The situation in the state of Chihuahua, specifically Ciudad Juarez, is of special concern. Mexican authorities report that more than 2,600 people were killed in Ciudad Juarez in 2009. Three persons associated with the Consulate General were murdered in March, 2010. U.S. citizens should defer unnecessary travel to Ciudad Juarez and to the Guadalupe Bravo area southeast of Ciudad Juarez. U.S. citizens should also defer travel to the northwest quarter of the state of Chihuahua. From the United States, these areas are often reached through the Columbus, NM and Fabens and Fort Hancock, TX ports-of-entry. In both areas, American citizens have been victims of drug related violence. There have been recent incidents of serious narcotics-related violence in the vicinity of the Copper Canyon in Chihuahua.

The Consular agency in Reynosa, Tamaulipas was closed temporarily in February 2010 in response to firefights between police and DTOs and between DTOs. In April 2010, a grenade thrown into the Consulate compound at 11:00 PM caused damage to the U.S. Consulate General in Nuevo Laredo, Tamaulipas. The Consulate General in Nuevo Laredo and the Consular Agency in Piedras Negras, Coahuila, were closed for one day as a result. The Consulate General in Nuevo Laredo prohibits employees from entering the entertainment zone in Nuevo Laredo known as “Boys Town” because of concerns about violent crime in that area.

Between 2006 and 2009, the number of narcotics-related murders in the state of Durango increased ten-fold. The cities of Durango and Gomez Palacio, and the area known as “La Laguna” in the state of Coahuila, which includes the city of Torreon, have experienced sharp increases in violence. In late 2009 and early 2010, four visiting U.S. citizens were murdered in Gomez Palacio, Durango. These are among several murders in the state of Durango that have been cause for particular concern and that remain under investigation.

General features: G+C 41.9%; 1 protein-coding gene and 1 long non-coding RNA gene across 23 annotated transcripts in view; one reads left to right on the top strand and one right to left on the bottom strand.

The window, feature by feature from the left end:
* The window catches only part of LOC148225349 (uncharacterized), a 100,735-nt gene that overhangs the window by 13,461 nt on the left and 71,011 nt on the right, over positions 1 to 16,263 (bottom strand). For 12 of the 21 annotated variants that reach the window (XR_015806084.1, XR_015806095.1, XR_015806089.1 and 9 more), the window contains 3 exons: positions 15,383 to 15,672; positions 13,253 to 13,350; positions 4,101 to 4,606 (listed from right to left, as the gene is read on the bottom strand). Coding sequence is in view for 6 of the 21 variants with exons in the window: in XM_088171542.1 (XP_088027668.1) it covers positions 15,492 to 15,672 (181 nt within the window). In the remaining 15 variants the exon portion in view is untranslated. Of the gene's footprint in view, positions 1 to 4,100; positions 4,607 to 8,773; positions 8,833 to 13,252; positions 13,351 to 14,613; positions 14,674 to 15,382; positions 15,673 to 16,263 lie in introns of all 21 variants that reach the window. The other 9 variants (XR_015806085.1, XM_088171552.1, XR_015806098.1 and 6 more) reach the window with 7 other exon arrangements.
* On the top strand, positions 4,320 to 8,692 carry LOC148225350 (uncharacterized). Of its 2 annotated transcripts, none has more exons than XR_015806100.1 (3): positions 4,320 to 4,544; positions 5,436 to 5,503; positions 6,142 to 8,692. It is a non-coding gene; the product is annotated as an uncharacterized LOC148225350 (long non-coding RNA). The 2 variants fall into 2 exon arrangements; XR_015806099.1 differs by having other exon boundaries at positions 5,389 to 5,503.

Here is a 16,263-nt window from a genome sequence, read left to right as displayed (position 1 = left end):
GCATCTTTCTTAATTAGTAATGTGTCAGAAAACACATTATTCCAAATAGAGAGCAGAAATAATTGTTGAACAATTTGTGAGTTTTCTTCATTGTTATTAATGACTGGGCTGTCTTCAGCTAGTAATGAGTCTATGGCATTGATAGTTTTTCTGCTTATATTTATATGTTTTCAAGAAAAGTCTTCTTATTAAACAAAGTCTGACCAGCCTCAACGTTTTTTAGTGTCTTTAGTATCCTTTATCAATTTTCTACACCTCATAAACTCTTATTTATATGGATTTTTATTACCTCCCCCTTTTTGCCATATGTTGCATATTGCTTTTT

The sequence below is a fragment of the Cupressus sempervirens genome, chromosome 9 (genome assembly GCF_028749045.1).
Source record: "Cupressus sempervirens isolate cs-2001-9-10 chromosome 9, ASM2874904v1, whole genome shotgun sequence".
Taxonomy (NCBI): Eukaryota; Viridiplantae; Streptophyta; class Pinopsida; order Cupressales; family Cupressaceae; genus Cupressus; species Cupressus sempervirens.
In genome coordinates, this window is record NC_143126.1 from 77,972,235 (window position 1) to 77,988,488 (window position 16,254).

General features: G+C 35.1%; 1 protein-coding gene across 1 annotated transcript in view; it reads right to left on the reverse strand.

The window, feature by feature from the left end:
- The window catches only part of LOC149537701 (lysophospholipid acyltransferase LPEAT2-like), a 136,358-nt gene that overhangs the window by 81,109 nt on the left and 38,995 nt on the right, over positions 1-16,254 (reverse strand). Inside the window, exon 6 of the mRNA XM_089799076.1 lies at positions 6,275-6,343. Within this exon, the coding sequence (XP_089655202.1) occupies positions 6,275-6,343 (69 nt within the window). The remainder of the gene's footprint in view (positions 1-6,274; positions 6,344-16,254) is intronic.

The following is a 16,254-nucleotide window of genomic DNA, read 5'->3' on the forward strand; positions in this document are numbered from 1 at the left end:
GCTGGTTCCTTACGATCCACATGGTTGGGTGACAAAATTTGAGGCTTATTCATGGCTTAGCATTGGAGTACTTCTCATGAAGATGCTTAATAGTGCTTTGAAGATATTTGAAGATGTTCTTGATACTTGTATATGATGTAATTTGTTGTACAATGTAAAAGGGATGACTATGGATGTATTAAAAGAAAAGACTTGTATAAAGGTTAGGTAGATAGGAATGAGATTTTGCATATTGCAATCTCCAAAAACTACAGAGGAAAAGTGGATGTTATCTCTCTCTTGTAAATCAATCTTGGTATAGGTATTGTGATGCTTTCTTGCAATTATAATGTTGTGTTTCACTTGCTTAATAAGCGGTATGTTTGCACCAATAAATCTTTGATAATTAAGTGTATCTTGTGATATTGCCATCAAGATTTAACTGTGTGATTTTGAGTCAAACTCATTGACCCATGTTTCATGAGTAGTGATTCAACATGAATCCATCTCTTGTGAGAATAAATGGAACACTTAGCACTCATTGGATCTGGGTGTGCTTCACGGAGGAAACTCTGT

Travelers on the highways between Monterrey and the United States (notably through Nuevo Laredo and Matamoros) have been targeted for robbery that has resulted in violence and have also been caught in incidents of gunfire between criminals and Mexican law enforcement. Travelers should defer unnecessary travel on Mexican Highway 2 between Reynosa and Nuevo Laredo due to the ongoing violent competition between DTOs in that area. Criminals have followed and harassed U.S. citizens traveling in their vehicles in border areas including Nuevo Laredo, Matamoros, and Tijuana. U.S. citizens traveling by road to and from the U.S. border through Nuevo Leon, Coahuila, Durango, and Sinaloa should be especially vigilant. Criminals appear to especially target SUVs and full-size pick-up trucks for theft and car-jacking along these routes.

Continued concerns regarding road safety along the Mexican border have prompted the U.S. Mission in Mexico to impose certain restrictions on U.S. government employees transiting the area. Effective July 15, 2010, Mission employees and their families may not travel by vehicle across the U.S.-Mexico border to or from any post in the interior of Mexico. This policy also applies to employees and their families transiting Mexico to and from Central American posts. This policy does not apply to employees and their family members assigned to border posts (Tijuana, Nogales, Ciudad Juarez, Nuevo Laredo, and Matamoros), although they may not drive to interior posts as outlined above. Travel is permitted between Hermosillo and Nogales, but not permitted from Hermosillo to any other interior posts.